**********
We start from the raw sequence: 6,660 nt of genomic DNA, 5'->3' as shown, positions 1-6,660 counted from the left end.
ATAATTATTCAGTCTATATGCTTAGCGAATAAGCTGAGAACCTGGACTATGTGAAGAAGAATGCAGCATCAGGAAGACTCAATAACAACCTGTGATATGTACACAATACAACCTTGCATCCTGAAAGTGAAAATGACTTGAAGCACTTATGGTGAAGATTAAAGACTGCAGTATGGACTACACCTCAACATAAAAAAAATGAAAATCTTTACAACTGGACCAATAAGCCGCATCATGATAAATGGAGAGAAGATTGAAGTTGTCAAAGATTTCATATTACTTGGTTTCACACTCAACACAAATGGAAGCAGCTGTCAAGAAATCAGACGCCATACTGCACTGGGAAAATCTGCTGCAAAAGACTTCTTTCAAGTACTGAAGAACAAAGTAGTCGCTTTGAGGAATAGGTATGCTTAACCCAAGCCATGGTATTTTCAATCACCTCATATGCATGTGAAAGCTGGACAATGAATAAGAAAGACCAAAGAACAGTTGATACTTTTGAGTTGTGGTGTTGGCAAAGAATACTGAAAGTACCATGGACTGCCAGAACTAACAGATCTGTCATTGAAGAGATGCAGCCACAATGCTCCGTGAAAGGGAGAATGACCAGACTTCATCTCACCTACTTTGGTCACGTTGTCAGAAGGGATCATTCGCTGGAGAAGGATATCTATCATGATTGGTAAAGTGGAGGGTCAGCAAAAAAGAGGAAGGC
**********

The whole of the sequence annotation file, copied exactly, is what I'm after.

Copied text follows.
We start from the raw sequence: 6,660 nt of genomic DNA, 5'->3' as shown, positions 1-6,660 counted from the left end.
ATAATTATTCAGTCTATATGCTTAGCGAATAAGCTGAGAACCTGGACTATGTGAAGAAGAATGCAGCATCAGGAAGACTCAATAACAACCTGTGATATGTACACAATACAACCTTGCATCCTGAAAGTGAAAATGACTTGAAGCACTTATGGTGAAGATTAAAGACTGCAGTATGGACTACACCTCAACATAAAAAAAATGAAAATCTTTACAACTGGACCAATAAGCCGCATCATGATAAATGGAGAGAAGATTGAAGTTGTCAAAGATTTCATATTACTTGGTTTCACACTCAACACAAATGGAAGCAGCTGTCAAGAAATCAGACGCCATACTGCACTGGGAAAATCTGCTGCAAAAGACTTCTTTCAAGTACTGAAGAACAAAGTAGTCGCTTTGAGGAATAGGTATGCTTAACCCAAGCCATGGTATTTTCAATCACCTCATATGCATGTGAAAGCTGGACAATGAATAAGAAAGACCAAAGAACAGTTGATACTTTTGAGTTGTGGTGTTGGCAAAGAATACTGAAAGTACCATGGACTGCCAGAACTAACAGATCTGTCATTGAAGAGATGCAGCCACAATGCTCCGTGAAAGGGAGAATGACCAGACTTCATCTCACCTACTTTGGTCACGTTGTCAGAAGGGATCATTCGCTGGAGAAGGATATCTATCATGATTGGTAAAGTGGAGGGTCAGCAAAAAAGAGGAAGGC